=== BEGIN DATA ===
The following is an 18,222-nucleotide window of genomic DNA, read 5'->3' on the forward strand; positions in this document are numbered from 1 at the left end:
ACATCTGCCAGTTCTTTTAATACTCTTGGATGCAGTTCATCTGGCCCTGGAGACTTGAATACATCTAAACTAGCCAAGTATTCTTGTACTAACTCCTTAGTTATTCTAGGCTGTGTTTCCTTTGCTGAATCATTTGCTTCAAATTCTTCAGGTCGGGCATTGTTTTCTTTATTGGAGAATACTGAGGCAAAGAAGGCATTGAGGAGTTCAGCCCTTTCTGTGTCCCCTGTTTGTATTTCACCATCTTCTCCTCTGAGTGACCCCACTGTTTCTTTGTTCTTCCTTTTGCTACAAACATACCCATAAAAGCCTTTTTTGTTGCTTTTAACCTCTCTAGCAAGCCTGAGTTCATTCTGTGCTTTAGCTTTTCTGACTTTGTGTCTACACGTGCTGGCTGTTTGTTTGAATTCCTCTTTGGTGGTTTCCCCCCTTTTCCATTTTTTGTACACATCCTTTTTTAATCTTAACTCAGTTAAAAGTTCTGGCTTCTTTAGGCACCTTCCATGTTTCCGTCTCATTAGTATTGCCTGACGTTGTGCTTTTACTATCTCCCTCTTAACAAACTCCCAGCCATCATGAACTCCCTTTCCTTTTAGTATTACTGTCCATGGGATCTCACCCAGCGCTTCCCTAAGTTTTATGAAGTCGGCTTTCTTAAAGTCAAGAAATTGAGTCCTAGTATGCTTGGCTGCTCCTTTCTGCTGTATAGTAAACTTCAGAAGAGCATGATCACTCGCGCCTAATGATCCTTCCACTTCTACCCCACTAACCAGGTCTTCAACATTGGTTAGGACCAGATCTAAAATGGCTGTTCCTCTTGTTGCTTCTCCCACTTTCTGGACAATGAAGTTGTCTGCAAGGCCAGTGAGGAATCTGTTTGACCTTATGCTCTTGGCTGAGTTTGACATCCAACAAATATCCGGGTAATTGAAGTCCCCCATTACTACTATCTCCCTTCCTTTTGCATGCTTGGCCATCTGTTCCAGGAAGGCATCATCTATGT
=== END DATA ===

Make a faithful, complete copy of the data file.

The following is an 18,222-nucleotide window of genomic DNA, read 5'->3' on the forward strand; positions in this document are numbered from 1 at the left end:
ACATCTGCCAGTTCTTTTAATACTCTTGGATGCAGTTCATCTGGCCCTGGAGACTTGAATACATCTAAACTAGCCAAGTATTCTTGTACTAACTCCTTAGTTATTCTAGGCTGTGTTTCCTTTGCTGAATCATTTGCTTCAAATTCTTCAGGTCGGGCATTGTTTTCTTTATTGGAGAATACTGAGGCAAAGAAGGCATTGAGGAGTTCAGCCCTTTCTGTGTCCCCTGTTTGTATTTCACCATCTTCTCCTCTGAGTGACCCCACTGTTTCTTTGTTCTTCCTTTTGCTACAAACATACCCATAAAAGCCTTTTTTGTTGCTTTTAACCTCTCTAGCAAGCCTGAGTTCATTCTGTGCTTTAGCTTTTCTGACTTTGTGTCTACACGTGCTGGCTGTTTGTTTGAATTCCTCTTTGGTGGTTTCCCCCCTTTTCCATTTTTTGTACACATCCTTTTTTAATCTTAACTCAGTTAAAAGTTCTGGCTTCTTTAGGCACCTTCCATGTTTCCGTCTCATTAGTATTGCCTGACGTTGTGCTTTTACTATCTCCCTCTTAACAAACTCCCAGCCATCATGAACTCCCTTTCCTTTTAGTATTACTGTCCATGGGATCTCACCCAGCGCTTCCCTAAGTTTTATGAAGTCGGCTTTCTTAAAGTCAAGAAATTGAGTCCTAGTATGCTTGGCTGCTCCTTTCTGCTGTATAGTAAACTTCAGAAGAGCATGATCACTCGCGCCTAATGATCCTTCCACTTCTACCCCACTAACCAGGTCTTCAACATTGGTTAGGACCAGATCTAAAATGGCTGTTCCTCTTGTTGCTTCTCCCACTTTCTGGACAATGAAGTTGTCTGCAAGGCCAGTGAGGAATCTGTTTGACCTTATGCTCTTGGCTGAGTTTGACATCCAACAAATATCCGGGTAATTGAAGTCCCCCATTACTACTATCTCCCTTCCTTTTGCATGCTTGGCCATCTGTTCCAGGAAGGCATCATCTATGT